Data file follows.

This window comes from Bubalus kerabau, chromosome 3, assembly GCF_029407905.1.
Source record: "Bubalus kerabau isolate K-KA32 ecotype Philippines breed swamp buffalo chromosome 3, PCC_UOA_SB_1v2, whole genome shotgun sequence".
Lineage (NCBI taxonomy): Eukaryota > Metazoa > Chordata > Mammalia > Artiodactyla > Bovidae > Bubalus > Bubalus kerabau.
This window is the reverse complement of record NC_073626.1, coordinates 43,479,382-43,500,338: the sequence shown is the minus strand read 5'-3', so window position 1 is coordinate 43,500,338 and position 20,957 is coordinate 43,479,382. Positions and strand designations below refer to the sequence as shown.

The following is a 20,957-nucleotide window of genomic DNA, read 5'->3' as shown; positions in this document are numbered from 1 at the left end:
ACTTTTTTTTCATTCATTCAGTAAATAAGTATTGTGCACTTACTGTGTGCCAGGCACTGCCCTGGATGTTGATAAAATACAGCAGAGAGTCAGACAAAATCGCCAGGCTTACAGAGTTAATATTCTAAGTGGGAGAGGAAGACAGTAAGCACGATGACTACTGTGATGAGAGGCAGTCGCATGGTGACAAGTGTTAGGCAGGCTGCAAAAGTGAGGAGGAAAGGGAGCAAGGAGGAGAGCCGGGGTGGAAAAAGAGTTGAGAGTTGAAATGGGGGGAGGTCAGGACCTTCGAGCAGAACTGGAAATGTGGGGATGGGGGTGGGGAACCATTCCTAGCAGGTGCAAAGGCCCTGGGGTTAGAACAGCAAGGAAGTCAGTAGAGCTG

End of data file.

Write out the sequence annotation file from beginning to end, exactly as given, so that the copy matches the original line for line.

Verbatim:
This window comes from Bubalus kerabau, chromosome 3, assembly GCF_029407905.1.
Source record: "Bubalus kerabau isolate K-KA32 ecotype Philippines breed swamp buffalo chromosome 3, PCC_UOA_SB_1v2, whole genome shotgun sequence".
Lineage (NCBI taxonomy): Eukaryota > Metazoa > Chordata > Mammalia > Artiodactyla > Bovidae > Bubalus > Bubalus kerabau.
This window is the reverse complement of record NC_073626.1, coordinates 43,479,382-43,500,338: the sequence shown is the minus strand read 5'-3', so window position 1 is coordinate 43,500,338 and position 20,957 is coordinate 43,479,382. Positions and strand designations below refer to the sequence as shown.

The following is a 20,957-nucleotide window of genomic DNA, read 5'->3' as shown; positions in this document are numbered from 1 at the left end:
ACTTTTTTTTCATTCATTCAGTAAATAAGTATTGTGCACTTACTGTGTGCCAGGCACTGCCCTGGATGTTGATAAAATACAGCAGAGAGTCAGACAAAATCGCCAGGCTTACAGAGTTAATATTCTAAGTGGGAGAGGAAGACAGTAAGCACGATGACTACTGTGATGAGAGGCAGTCGCATGGTGACAAGTGTTAGGCAGGCTGCAAAAGTGAGGAGGAAAGGGAGCAAGGAGGAGAGCCGGGGTGGAAAAAGAGTTGAGAGTTGAAATGGGGGGAGGTCAGGACCTTCGAGCAGAACTGGAAATGTGGGGATGGGGGTGGGGAACCATTCCTAGCAGGTGCAAAGGCCCTGGGGTTAGAACAGCAAGGAAGTCAGTAGAGCTG